No one may ever know the full extent of the financial mismanagement that existed at South Jersey Economic Development District.
The agency's latest audit, which Atlantic County officials recently said they expected to be horrendous, shows a string of problems so significant that auditors Ford-Scott & Associates wouldn't venture to express an opinion on the financial position of the district in the 2012 report released Monday.
Perhaps most troubling is the audit's revelation that former Executive Director Gordon Dahl was at times submitting a single bill for completed work to multiple granting agencies, thus possibly allowing SJEDD to be paid twice for the same work.
"It was over a period of about 18 months that the financial controls just completely unraveled," interim Executive Director Steve O'Connor said. "It would take a team of forensic accountants a significant period of time to track exactly how all the money was funneled between the grant agencies and the district."
Audits don't test every financial transaction. Instead, samples are taken to test the agency's practices. Those samples show cases in which the district submitted bills twice, but without testing every financial transaction, it's impossible to determine exactly how much money the agency might have improperly received while leading the infrastructure installation at the NextGen Aviation Research and Technology Park in Egg Harbor Township.
Regardless of any double reimbursements, the project still left the agency more than $1 million in debt — a financial situation SJEDD is still working to fix. Last week, Atlantic County entered into an agreement with SJEDD to provide as much as $474,000 for unpaid park contractors.
One finding in the audit questions $107,882 in bills submitted to granting agencies when full reimbursements had already been obtained through other sources.
"The extent of these multiple reimbursements could cause significant amounts of monies received to be due back to granting agencies. The potential effect of these is at the discretion of the granting agencies," the audit states.
O'Connor, however, said at this point there are no indications that any of the affected agencies — namely the U.S. Economic Development Administration and the U.S. Department of Agriculture — intend to try to decipher exactly what was lost or impose sanctions on the district.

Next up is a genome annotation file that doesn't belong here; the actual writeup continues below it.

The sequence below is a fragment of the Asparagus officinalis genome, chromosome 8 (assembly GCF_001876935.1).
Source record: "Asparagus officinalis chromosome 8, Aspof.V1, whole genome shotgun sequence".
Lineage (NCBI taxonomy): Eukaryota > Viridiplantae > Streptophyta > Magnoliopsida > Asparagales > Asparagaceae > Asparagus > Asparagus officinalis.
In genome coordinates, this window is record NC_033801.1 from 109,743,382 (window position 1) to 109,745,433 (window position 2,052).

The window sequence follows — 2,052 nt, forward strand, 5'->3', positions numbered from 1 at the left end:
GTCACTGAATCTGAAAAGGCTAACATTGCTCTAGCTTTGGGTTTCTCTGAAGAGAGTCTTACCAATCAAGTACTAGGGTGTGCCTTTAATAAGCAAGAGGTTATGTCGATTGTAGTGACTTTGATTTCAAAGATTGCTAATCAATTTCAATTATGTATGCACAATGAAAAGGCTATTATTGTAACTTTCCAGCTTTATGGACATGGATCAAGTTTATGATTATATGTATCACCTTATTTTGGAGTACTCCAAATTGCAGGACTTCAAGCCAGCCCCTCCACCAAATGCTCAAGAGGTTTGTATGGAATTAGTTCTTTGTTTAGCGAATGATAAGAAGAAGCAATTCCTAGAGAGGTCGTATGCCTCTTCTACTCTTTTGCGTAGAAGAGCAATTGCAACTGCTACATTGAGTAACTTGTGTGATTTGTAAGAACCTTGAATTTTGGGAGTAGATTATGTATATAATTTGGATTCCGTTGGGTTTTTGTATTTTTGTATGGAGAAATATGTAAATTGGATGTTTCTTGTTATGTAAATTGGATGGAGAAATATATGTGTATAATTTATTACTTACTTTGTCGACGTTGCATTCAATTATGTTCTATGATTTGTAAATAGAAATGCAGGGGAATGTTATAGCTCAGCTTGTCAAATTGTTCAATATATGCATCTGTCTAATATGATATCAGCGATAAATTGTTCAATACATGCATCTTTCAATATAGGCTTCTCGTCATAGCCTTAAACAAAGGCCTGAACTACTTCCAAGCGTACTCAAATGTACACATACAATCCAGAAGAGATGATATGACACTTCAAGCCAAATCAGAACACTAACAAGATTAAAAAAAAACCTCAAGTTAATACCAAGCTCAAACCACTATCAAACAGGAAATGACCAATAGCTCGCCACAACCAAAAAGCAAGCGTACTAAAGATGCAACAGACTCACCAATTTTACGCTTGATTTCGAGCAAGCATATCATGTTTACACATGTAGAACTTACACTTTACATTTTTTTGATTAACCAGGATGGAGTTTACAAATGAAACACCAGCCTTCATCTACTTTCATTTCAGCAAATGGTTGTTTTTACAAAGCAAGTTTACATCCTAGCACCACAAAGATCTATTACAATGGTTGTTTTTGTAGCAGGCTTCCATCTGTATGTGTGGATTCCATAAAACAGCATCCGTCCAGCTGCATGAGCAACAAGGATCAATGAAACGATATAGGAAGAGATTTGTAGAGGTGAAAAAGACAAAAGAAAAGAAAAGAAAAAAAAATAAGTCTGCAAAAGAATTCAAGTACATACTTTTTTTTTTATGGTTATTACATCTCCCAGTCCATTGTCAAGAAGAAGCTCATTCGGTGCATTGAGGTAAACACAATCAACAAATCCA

The district is in the midst of trying to close out a federal EDA grant issued almost five years ago. After the park's contractors are paid, the district can recover a remaining $250,000 from that grant. The district faces a March deadline for doing so or risks losing the money, O'Connor said.
"The board of directors have directed me to ensure that the federal agencies are aware of what the audit found," O'Connor said. "At this point, none has indicated that it intends to move forward with trying to recoup anything. They're just interested in seeing the project move forward."
Representatives from the agencies could not be reached late Monday night.
Board members were all given a copy of the audit, which was planned for discussion in executive session at the district's monthly meeting at Cumberland County College in Vineland. Board members, however, have said they expected that the findings from the 2012 audit would be troubling.
The board unanimously voted to fire Dahl in April 2012 after some of the financial problems became evident. At that time, the district was two years behind in audits. The depth of the problems had not yet been discovered. The audit released Monday covers April 2011 through March 2012 — almost through the end of Dahl's time with the district.
The audit also touched on other financial problems previously discussed by the board, including the district's lack of a formal budget process and lack of a policy for paying unused vacation time. In recent years, the district had also allowed its expenses in salaries and benefits to exceed its revenues. Dahl continued to receive annual raises as the agency's surplus was used to fund the expenses.
O'Connor has since developed a cost-saving corrective action plan for the district that includes outsourcing grant-writing services. The district also has laid off its other two employees and given up its rented office in Millville.
Meanwhile on Monday, the board explored other options for sustaining the district's operations — namely merging SJEDD with the South Jersey Transportation Planning Organization, a federally designated planning organization that administers surface transportation funds from the Federal Highway Administration.
SJTPO Executive Director Tim Chelius addressed the board Monday and said his initial research indicates other regions have successfully combined transportation planning and economic development organizations.
Savings could be realized in combining administrative functions, and planning synergies could be realized in project administration, Chelius said. SJTPO was founded in 1993 and is based in Vineland.
The board asked Chelius to draw up a potential organizational structure, as well as a list of the benefits and challenges of merging the organizations, which would likely retain their own boards.
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